While incorrect application of the existing legislation is regrettable, pressure on journalists and media outlets mostly stems, again, from Bosnia and Herzegovina’s ethnic and political cleavages. Both public and private media reflect these divisions. According to Freedom House "politicians exert considerable pressure on journalists and media outlets tend to be aligned with political parties." According to RWB 2016 "the situation is aggravated by the fact that the pro-government media continue to enjoy direct and indirect state subsidies."

The Communications Regulatory Agency (CRA) licenses and monitors the broadcast media. Although the regulatory body’s decisions were in the past seen as relatively impartial and fair, the November 2013 appointments of seven council members were considered politicised by a number of media representatives and experts. Moreover, the CRA’s director general is appointed by the CRA council, and the appointment must be approved by BiH’s Council of Ministers. Due to disputes within the Council of Ministers, the agency has been without a director for seven years (Freedom House 2015). Recent proposed changes to the legislative framework have also been criticised as endangering the independence of the regulator, for instance by OSCE Media Freedom Representative Dunja Mijatović.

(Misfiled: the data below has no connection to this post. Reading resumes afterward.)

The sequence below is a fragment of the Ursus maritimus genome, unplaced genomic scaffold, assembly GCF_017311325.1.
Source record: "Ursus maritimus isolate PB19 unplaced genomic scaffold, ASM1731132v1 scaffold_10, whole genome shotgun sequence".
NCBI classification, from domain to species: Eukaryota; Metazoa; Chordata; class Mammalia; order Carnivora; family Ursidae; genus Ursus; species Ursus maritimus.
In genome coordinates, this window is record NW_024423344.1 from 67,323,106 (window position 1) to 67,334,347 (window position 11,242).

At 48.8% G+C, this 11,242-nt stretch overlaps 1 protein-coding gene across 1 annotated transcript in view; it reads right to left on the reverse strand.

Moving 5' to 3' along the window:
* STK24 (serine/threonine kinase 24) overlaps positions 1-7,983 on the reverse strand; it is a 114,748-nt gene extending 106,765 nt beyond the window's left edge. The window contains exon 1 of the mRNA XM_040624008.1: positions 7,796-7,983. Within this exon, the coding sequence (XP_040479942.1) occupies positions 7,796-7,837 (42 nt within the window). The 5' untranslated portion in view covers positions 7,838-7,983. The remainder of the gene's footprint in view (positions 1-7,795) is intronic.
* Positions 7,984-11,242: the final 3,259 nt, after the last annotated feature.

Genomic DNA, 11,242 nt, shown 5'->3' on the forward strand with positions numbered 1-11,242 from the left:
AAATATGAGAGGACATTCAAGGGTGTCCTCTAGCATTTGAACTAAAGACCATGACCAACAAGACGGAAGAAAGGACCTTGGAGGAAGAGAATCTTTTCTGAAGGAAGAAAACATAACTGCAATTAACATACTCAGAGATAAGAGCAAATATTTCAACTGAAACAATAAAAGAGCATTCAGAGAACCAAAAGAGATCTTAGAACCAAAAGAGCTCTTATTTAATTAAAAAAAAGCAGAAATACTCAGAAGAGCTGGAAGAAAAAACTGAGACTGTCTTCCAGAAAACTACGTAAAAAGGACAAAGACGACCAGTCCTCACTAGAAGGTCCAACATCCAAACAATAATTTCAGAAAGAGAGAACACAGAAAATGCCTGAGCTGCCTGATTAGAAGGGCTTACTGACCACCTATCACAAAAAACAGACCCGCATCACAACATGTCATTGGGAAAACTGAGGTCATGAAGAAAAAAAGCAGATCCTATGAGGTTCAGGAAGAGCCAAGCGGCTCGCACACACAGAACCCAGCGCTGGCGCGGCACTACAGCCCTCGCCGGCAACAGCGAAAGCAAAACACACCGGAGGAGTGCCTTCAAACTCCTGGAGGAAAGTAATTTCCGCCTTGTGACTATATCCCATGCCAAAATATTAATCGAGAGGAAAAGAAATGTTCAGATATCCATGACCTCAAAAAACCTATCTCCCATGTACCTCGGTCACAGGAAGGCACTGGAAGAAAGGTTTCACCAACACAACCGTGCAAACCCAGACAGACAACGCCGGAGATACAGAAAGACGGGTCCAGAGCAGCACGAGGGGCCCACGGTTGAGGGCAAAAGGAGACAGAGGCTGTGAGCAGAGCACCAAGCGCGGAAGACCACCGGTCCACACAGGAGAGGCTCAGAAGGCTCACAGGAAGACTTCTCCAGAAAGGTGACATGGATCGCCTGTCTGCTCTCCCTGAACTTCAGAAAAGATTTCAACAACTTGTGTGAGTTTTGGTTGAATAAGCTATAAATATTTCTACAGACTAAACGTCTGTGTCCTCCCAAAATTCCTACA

Not only the politically heated climate, also the market is not supportive of independent and free media. The difficult economic situation and the resulting decrease in advertisement revenues has put pressure on the media to commercialise their content, but has also made them more dependent and desperate for outside funding. Compared to other Wester Balkan regions, the 2017 IREX report refers, Bosnia and Herzegowina shows particularly low salaries. These poor working conditions of journalists may encourage self-censorship but also leads to cutbacks in news production.

Self-censorship is enhanced by the number of growing physical attacks or threats thereof when journalists report critically of certain strong political or economic interests. The fact that these instances often happen without proper investigation into the motives poses a problem. Within the last year, "the Association of BH Journalists (BHJ) registered 13 physical attacks on and threats to journalists—by far the largest number in the last six years", the 2016 IREX report notes. One of these assaults is cited by the 2016 EU Progress Report: "In March, members of an extremist group registered in the Republika Srpska entity and in Serbia, physically and verbally attacked N1 and RTV TV crews. The Republika Srpska authorities did not condemn the attack in public and the Republika Srpska police issued only two minor offence orders to perpetrators."

Sources:

Lina Rusch, KAS Media Program South East Europe

2016 adjusted by Rebecca Kittel, KAS Media Program South East Europe

2017 adjusted by Lena von Holt, KAS Media Program South East Europe